14. Cohen RD, Bateman ED, Potgieter PD "Near-fatal bronchospasm in an asthmatic patient following ingestion of flurbiprofen. A case report." S Afr Med J 61 (1982): 803
  15. Schreuder G "Ketoprofen: possible idiosyncratic acute bronchospasm." Med J Aust 152 (1990): 332-3
  16. "Product Information. Tolectin (tolmetin)." McNeil Pharmaceutical, Raritan, NJ.
  17. "Product Information. Relafen (nabumetone)." SmithKline Beecham, Philadelphia, PA.
  18. "Product Information. Bextra (valdecoxib)." Pharmacia Corporation, Peapack, NJ.
  19. Zikowski D, Hord AH, Haddox JD, Glascock J "Ketorolac-induced bronchospasm." Anesth Analg 76 (1993): 417-9
  20. "Product Information. Orudis (ketoprofen)." Wyeth-Ayerst Laboratories, Philadelphia, PA.
  21. "Product Information. Daypro (oxaprozin)." Searle, Skokie, IL.
  22. "Product Information. Nalfon (fenoprofen)." Xspire Pharma, Ridgeland, MS.
  23. Woessner KM, Simon RA, Stevenson DD "The safety of celecoxib in patients with aspirin-sensitive asthma." Arthritis Rheum 46 (2002): 2201-6
  24. Lee TH "Mechanism of aspirin sensitivity." Am Rev Respir Dis 145 (1992): s34-6
  25. "Product Information. Celebrex (celecoxib)." Searle, Chicago, IL.
  26. "Product Information. Naprosyn (naproxen)." Syntex Laboratories Inc, Palo Alto, CA.
  27. Stevenson DD, Hougham AJ, Schrank PJ, Goldlust MB, Wilson RR "Salsalate cross-sensitivity in aspirin-sensitive patients with asthma." J Allergy Clin Immunol 86 (1990): 749-58
  28. "Product Information. Lodine (etodolac)." Wyeth-Ayerst Laboratories, Philadelphia, PA.
  29. Salberg DJ, Simon MR "Severe asthma induced by naproxen: a case report and review of the literature." Ann Allergy 45 (1980): 372-5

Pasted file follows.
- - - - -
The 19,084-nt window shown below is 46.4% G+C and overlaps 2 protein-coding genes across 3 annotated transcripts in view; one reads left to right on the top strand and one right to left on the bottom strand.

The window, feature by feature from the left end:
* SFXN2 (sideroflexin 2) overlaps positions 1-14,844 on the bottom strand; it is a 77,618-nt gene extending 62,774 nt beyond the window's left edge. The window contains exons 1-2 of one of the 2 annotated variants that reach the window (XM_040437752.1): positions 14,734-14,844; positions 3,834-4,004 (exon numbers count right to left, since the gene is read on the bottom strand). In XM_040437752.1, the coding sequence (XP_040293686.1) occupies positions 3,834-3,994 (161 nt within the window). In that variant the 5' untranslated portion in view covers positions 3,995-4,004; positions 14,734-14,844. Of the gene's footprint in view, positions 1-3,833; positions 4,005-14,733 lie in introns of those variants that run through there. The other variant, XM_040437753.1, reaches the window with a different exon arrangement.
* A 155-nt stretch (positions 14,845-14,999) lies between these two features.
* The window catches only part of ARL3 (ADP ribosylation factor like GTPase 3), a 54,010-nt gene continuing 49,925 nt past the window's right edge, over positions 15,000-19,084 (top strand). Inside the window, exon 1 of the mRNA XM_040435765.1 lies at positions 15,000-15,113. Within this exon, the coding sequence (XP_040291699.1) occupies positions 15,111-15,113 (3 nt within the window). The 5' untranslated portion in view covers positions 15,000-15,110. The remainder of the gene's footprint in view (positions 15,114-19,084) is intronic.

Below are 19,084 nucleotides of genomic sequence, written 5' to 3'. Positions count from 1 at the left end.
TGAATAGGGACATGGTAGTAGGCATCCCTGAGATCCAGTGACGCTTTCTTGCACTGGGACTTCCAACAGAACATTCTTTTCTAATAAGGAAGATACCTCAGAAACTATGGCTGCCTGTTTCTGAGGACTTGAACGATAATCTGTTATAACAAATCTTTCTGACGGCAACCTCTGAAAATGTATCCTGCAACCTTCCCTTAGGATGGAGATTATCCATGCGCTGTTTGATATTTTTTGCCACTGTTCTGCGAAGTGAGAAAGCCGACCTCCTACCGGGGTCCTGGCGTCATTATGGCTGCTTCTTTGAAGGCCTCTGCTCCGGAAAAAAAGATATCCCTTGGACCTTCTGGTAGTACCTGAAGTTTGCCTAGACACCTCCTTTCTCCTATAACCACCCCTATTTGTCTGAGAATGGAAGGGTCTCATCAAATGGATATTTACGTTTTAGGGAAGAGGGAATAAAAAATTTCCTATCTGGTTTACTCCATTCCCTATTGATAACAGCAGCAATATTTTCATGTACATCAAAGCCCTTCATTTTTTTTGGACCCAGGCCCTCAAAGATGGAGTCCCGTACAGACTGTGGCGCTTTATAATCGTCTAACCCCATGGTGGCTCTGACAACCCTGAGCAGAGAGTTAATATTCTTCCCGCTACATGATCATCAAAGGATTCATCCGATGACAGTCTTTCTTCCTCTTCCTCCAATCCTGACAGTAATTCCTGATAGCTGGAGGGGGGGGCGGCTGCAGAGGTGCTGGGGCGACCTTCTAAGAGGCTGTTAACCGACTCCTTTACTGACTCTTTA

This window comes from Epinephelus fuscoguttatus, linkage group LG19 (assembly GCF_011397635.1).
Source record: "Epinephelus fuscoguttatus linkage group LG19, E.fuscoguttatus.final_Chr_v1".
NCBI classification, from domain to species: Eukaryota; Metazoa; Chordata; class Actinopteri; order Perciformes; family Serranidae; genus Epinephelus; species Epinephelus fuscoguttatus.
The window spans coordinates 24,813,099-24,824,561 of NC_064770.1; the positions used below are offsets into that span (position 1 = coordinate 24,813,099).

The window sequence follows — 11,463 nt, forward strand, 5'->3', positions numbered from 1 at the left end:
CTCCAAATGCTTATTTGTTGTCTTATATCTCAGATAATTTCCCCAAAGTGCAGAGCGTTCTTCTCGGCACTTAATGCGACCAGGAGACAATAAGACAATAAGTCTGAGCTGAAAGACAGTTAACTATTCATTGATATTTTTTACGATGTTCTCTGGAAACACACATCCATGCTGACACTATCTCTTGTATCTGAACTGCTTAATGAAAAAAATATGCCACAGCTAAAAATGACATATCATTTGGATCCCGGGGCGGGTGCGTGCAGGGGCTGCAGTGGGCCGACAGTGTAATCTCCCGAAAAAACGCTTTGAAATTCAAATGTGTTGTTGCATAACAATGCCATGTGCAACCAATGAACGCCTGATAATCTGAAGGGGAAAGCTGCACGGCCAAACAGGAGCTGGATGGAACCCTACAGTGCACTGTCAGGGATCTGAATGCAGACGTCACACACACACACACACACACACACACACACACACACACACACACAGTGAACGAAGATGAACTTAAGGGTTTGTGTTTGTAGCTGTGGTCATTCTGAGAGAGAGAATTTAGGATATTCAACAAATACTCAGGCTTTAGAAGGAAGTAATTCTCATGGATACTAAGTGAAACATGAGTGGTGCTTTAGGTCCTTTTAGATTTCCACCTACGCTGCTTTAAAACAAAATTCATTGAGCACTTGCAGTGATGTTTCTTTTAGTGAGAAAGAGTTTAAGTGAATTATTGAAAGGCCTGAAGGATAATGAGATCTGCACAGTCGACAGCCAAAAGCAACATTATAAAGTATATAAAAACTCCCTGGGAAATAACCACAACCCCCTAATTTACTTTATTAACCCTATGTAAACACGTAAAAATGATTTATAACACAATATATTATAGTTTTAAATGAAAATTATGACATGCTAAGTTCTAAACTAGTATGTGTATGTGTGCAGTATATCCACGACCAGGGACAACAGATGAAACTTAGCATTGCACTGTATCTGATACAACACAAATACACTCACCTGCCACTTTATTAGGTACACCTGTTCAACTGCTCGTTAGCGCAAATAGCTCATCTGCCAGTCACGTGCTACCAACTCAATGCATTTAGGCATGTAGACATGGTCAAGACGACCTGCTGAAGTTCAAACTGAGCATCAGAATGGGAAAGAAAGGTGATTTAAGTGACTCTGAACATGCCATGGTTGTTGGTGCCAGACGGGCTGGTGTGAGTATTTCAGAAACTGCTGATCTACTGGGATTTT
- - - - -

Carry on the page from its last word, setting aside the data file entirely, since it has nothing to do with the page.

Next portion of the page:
30. Dahlen B, Szczeklik A, Murray HH "Celecoxib in patients with asthma and aspirin intolerance." N Engl J Med 344 (2000): 142
  31. Lewis RV "Severe asthma after naproxen." Lancet 05/30/87 (1987): 1270
  32. "Product Information. Indocin (indomethacin)." Merck & Co, Inc, West Point, PA.
  33. "Product Information. Ansaid (flurbiprofen)." Pharmacia and Upjohn, Kalamazoo, MI.
  34. "Product Information. Vioxx (rofecoxib)." Merck & Co, Inc, West Point, PA.
  35. Szczeklik A, Stevenson DD "Aspirin-induced asthma: Advances in pathogenesis and management." J Allerg Clin Immunol 104 (1999): 5-13
  36. Nasser SMS, Lee TH "Aspirin-induced early and late asthmatic responses." Clin Exp Allergy 25 (1995): 1-3
  37. Chan TY "Severe asthma attacks precipitated by NSAIDs." Ann Pharmacother 29 (1995): 199
  38. Lee TH "Mechanism of bronchospasm in aspirin-sensitive asthma." Am Rev Respir Dis 148 (1993): 1442-3
View all 38 references

BromSite (bromfenac ophthalmic) drug interactions

There are 73 drug interactions with BromSite (bromfenac ophthalmic)

Drug Interaction Classification

These classifications are only a guideline. The relevance of a particular drug interaction to a specific individual is difficult to determine. Always consult your healthcare provider before starting or stopping any medication.
Major Highly clinically significant. Avoid combinations; the risk of the interaction outweighs the benefit.
Moderate Moderately clinically significant. Usually avoid combinations; use it only under special circumstances.
Minor Minimally clinically significant. Minimize risk; assess risk and consider an alternative drug, take steps to circumvent the interaction risk and/or institute a monitoring plan.
Unknown No interaction information available.

Further information

Always consult your healthcare provider to ensure the information displayed on this page applies to your personal circumstances.